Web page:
Markets Point Toward Coronavirus Rate Cuts

WASHINGTON, DC - JANUARY 29: Federal Reserve Board Chairman Jerome Powell speaks during a news conference after a Federal Open Market Committee meeting on January 29, 2020 in Washington, DC. Chairman Powell announced that the Federal Reserve will not be adjusting interest rates. (Photo by Samuel Corum/Getty Images)
Photo by Samuel Corum/Getty Images

The Federal Reserve may be forced to move quickly in reaction to the spreading outbreak of the coronavirus, market indicators suggested Monday.

Stocks plunged on Monday, pushing the Dow Jones Industrial average down by over 900 points on the open, and bonds rallied, pushing yields down to new lows. The 30-year Treasury yield fell to 1.81 percent, a new all-time record low.

The yield curve between 10-year Treasuries and 2-year Treasuries flattened further, with the longer dated bonds yielding just 11-basis points above the shorter. The three-month Treasury rate is significantly above both, an inversion in the yield curve that in the past has been a recession indicator.

A flattening or inverted yield curve can indicate that investors expect interest rates to decline in the future, typically because the Fed reduces rates to ward off an economic slump.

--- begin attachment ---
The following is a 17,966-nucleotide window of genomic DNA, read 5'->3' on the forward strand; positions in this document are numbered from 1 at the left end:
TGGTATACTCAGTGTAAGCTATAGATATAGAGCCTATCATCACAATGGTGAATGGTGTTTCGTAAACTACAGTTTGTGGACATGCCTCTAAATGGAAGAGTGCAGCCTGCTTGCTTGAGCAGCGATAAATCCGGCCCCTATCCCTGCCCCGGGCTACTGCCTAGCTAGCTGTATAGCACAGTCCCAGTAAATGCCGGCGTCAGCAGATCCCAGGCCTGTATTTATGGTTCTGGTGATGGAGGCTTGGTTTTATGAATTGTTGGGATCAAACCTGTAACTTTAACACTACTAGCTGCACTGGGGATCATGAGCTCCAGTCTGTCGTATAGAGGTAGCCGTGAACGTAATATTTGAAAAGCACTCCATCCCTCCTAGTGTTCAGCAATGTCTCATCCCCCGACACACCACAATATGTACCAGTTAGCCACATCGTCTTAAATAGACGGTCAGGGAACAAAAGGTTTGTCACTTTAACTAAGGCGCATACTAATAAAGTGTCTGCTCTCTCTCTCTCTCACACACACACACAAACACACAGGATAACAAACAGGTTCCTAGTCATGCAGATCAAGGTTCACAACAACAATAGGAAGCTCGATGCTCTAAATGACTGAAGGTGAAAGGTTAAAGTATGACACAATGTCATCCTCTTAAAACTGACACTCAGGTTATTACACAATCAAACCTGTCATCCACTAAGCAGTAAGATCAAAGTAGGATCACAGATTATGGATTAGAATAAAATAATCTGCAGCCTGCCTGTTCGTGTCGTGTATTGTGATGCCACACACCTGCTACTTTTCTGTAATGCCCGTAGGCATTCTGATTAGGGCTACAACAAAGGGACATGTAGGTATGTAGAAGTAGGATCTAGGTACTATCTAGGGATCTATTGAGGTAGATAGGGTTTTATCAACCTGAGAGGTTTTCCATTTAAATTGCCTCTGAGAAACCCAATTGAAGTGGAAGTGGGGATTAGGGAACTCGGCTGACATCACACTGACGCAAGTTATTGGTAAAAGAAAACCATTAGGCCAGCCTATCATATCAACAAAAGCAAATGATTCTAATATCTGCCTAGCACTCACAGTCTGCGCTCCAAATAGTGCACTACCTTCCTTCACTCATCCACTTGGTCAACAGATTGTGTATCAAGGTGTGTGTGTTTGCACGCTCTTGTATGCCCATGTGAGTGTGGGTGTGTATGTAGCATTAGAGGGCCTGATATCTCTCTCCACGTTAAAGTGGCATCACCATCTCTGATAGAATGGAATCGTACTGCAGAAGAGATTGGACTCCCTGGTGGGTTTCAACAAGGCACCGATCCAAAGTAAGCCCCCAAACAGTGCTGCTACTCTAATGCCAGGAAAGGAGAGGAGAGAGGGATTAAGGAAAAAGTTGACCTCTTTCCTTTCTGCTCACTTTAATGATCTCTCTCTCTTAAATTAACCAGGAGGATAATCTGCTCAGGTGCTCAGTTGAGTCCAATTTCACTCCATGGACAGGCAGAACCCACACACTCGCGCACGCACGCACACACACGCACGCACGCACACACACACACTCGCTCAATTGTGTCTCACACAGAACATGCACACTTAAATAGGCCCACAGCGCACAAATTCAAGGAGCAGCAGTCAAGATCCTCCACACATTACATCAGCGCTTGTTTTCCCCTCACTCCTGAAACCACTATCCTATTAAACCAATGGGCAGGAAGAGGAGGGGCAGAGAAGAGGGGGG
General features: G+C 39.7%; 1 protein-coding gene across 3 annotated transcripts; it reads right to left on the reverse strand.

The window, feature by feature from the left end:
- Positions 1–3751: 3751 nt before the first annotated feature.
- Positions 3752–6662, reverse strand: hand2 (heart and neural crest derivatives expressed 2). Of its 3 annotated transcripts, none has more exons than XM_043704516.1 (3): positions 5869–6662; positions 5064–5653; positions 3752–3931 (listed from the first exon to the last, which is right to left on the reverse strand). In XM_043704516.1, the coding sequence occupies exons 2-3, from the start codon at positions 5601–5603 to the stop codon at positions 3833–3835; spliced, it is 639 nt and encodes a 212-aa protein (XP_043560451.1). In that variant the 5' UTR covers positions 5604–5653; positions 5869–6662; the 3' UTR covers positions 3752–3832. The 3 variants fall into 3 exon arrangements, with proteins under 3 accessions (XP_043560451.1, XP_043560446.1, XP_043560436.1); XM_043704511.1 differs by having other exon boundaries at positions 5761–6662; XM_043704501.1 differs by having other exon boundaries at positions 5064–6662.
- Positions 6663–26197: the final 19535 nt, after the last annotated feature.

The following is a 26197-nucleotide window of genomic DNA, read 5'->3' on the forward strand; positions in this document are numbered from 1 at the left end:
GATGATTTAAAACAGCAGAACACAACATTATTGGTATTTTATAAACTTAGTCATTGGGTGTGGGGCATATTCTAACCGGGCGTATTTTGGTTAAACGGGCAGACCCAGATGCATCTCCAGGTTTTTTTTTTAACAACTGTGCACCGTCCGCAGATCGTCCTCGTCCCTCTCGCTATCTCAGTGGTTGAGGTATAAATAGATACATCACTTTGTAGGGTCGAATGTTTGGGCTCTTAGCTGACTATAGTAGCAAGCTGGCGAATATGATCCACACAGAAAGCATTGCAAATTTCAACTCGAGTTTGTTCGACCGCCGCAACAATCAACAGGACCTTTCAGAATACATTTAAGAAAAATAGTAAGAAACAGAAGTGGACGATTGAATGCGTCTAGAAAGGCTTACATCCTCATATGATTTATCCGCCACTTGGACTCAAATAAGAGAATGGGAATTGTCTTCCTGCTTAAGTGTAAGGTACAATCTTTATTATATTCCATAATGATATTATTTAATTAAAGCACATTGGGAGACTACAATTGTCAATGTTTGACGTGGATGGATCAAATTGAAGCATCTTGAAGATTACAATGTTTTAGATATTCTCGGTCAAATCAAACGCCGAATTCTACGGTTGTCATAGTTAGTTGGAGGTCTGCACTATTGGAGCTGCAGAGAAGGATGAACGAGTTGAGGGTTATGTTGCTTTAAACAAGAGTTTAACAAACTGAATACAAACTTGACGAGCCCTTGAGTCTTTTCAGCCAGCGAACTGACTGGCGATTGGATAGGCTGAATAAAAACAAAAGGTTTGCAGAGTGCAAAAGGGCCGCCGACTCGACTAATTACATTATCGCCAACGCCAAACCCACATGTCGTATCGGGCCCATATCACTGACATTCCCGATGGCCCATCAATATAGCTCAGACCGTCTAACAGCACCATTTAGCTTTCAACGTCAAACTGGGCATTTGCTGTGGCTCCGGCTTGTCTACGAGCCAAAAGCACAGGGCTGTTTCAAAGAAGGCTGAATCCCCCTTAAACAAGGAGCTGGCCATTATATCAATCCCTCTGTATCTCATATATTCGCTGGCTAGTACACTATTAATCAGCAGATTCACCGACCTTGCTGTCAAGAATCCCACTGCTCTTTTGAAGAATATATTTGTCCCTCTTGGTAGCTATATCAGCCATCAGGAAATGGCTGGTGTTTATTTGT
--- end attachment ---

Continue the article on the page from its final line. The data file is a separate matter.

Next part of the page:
The Fed Funds futures market, where investors can bet on changes in monetary policy, moved decisively on Monday to indicate rate cuts coming sooner and more frequently than previously thought, according to the CME Group’s Fedwatch tool. The odds of a rate cut at the upcoming March meeting essentially doubled, from 11 percent to 23 percent. Many investors seem to believe, however, that the Fed will not react that quickly and will hold rates steady until more data about the economic costs of the contagion come in.

The futures market now indicates a 54.5 percent chance of a rate cut at the April meeting, up dramatically from less than a 30 percent chance a week ago. Even as late as Friday, the odds stood at just 39.7 percent. The odds of at least one cut by the June meeting are now at 75 percent, up from 46 percent a week ago.

Going out to the September meeting, the futures now forecast a 58.6 percent chance of a second rate cut and just a 10 percent chance that rates will remain unchanged. There’s around a 25 percent chance implied by the futures market that we’ll see the third rate cut at that meeting.

 

 

 

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